Opposition won’t support military coup
Egypt’s main opposition coalition said on Tuesday it would not support a “military coup” and trusted that an army statement giving political leaders 48 hours to resolve the current crisis did not mean it would assume a political role.
“We do not support a military coup,” the National Salvation Front (NSF) said in a statement.
“The NSF has been committed, since its formation on 22 November, 2012, to build a civil, modern and democratic state that allows the participation of all political trends, including political Islam. We trust the army’s declaration, reflected in their statement (Monday), that they don’t want to get involved in politics, or play a political role,” it said.
Court orders reinstatement of attorney-general
An Egyptian court says besieged President Mohammad Mursi must reinstate an attorney-general fired last year in another blow to his authority.
Tuesday’s ruling by the Court of Cassation further chips at Mursi’s administration. His dismissal of Mahmoud Abdul Meguid, who was appointed by ousted leader Hosni Mubarak, was seen by the judiciary as an encroachment on its independence.
The opposition has long demanded the removal of Abdul Meguid’s successor, Talaat Abdullah.
Obama calls embattled Mursi
US President Barack Obama is encouraging embattled Egyptian President Mohammad Mursi to respond to concerns being voiced by throngs of protesters seeking his removal from office.
The White House confirmed in a statement on Tuesday that Obama called Mursi on Monday while travelling in Africa.
The statement said Obama told Mursi that the United States is committed to the democratic process in Egypt and does not support any single party or group. The statement also said Obama underscored to Mursi that the current crisis can only be resolved through a political process.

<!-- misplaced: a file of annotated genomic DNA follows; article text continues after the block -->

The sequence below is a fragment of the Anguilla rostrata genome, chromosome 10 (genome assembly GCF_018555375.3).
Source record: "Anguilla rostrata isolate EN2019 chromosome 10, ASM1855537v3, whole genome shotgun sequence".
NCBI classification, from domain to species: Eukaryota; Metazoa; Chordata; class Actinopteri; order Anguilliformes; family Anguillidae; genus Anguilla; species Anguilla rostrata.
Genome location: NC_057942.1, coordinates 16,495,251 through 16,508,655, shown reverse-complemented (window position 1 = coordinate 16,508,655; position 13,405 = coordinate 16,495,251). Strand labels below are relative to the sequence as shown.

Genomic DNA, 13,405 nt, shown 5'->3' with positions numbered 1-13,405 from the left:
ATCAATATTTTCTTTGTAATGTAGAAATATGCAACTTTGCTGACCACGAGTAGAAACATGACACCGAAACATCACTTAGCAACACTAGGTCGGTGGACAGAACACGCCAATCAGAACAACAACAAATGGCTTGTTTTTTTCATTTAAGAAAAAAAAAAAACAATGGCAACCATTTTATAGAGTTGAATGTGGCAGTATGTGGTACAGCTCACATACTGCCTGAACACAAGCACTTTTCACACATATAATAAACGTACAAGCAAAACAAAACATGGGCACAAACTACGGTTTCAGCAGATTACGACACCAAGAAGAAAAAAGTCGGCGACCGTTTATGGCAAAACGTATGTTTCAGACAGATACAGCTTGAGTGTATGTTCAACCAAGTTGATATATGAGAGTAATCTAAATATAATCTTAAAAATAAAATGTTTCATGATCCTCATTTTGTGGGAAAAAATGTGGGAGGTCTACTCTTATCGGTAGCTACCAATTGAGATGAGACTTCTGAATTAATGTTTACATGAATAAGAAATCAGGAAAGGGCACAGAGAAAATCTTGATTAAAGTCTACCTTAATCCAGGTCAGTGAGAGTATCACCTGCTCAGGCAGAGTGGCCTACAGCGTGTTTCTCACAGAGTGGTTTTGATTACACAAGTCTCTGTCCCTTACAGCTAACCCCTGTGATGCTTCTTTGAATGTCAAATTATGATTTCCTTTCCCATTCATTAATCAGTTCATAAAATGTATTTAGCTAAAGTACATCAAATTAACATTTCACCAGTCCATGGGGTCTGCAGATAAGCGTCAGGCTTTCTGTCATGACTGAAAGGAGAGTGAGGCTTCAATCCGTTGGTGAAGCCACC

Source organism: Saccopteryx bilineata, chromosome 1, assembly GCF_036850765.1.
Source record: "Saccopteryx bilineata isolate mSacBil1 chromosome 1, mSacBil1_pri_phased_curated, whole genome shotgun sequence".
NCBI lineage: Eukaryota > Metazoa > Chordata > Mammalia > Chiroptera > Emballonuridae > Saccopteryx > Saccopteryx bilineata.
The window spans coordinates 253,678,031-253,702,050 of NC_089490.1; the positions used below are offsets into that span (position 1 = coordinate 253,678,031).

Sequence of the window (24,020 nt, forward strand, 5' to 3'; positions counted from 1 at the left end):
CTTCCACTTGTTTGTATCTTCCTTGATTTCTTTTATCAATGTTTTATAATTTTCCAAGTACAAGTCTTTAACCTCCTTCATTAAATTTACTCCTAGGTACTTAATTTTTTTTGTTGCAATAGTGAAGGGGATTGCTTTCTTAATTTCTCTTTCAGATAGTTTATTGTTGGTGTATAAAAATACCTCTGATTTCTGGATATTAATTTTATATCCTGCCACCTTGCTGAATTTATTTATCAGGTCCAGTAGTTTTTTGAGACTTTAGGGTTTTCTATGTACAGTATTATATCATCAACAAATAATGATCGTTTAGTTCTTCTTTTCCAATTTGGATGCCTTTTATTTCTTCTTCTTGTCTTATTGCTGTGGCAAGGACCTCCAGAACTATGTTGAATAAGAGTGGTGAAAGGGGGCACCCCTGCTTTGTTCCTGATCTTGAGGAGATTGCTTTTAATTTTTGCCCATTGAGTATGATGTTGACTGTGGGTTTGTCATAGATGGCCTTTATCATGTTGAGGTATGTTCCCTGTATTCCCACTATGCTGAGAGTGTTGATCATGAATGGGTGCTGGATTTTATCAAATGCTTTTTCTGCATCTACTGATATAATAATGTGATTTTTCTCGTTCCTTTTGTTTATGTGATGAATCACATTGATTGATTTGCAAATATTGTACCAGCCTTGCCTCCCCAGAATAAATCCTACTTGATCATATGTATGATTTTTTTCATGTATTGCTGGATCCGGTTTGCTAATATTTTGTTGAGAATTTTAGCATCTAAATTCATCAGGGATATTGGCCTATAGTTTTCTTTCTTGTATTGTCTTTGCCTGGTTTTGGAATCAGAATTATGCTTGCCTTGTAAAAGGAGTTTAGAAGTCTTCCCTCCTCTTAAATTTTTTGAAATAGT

Obama also told Mursi he’s particularly concerned about violence in the demonstrations, especially sexual assaults against women.
Tehran says Egyptian army must respect vote of people
Iran on Tuesday called on the Egyptian military to support national reconciliation and respect the “vote of the people” after it warned it was ready to intervene in Egypt’s political crisis.
“Mohammad Mursi is the incumbent president based on the people’s vote,” Iranian deputy foreign minister Hussain Amir Abdullahian told the official IRNA news agency in Tehran. “It is expected of the armed forces of Egypt that they play their role in supporting national reconciliation and respect the vote of the people.”
Amir Abdullahian warned in his comments to IRNA against division within Egypt.
“Dividing the Egyptian nation yields no gain,” he said, adding that respecting people’s vote was “of utmost importance for Egypt’s stability.”